Professional sport often has difficulties with a consistent commitment to human rights and corporate responsibility. Nevertheless: there are isolated glimmers of hope. And a clear position can also offer opportunities, experts say. A radio broadcasting in German by Anton Klischewski & Günter Herkel. (Deutschlandfunk Kultur)
The boycotts, including games in the W.N.B.A., Major League Baseball and Major League Soccer, come as athletes have wondered whether speaking out against systemic racism would be enough to influence change. Actions speak louder than words and in this case, no action speaks out even louder! (NYTimes)
The disgraced former president of the Afghanistan Football Federation, Keramuddin Keram, has escaped arrest in his home country after special forces failed to capture him. Keram is accused of rape and sexual abuse of members of the Afghani women’s national team. The sordid behaviour of Keram came to light after Khalida Popal (picture) detailed allegations of sexual and physical abuse back in 2018. (InsideWorldFootball)
After a competition on the 26th-29th June, with judging taking place in July, there were 37 final projects, each related to helping in the return to sport. The initiative is currently in the last steps of the Matching phase, meaning that each project is looking for potential partners to incubate their ideas. This is the opportunity for funded bodies to partner with a project, and incubate a new innovative idea. More specifics of our involvement comes soon, check the project site for more information on the challenge. (TACTHUB)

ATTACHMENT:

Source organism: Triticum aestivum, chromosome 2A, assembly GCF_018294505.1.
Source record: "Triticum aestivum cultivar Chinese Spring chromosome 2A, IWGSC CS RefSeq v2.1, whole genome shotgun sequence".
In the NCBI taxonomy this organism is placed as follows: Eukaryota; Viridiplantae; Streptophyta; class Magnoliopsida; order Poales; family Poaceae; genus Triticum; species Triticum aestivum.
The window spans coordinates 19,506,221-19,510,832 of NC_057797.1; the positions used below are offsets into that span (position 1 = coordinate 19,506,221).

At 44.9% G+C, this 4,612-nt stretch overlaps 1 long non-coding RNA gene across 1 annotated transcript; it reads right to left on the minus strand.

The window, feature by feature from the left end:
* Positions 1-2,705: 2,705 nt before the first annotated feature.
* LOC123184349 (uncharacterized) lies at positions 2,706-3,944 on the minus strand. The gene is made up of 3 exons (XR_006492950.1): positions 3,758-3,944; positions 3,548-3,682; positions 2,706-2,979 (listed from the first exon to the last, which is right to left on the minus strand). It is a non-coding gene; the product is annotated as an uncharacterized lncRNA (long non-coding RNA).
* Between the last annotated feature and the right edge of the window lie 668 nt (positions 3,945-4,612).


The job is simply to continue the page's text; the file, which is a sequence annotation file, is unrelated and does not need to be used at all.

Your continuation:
Starting on page 88, this report looks into child rights, gender and the prevention of violent extremism through sports. The present guide is one of a series of tools developed by the United Nations Office on Drugs and Crime (UNODC) to support Member States in preventing violent extremism. Any efforts to utilize sport for the prevention of violent extremism must serve to promote tolerance, pluralism and respect for human rights and equality and must apply the “do no harm” principle. (UNODC)
The author holds a M.Sc. in sports management from the University of Bordeaux. He critically analyses and questions the power of sport and its impact on the economical, ecological and social environment.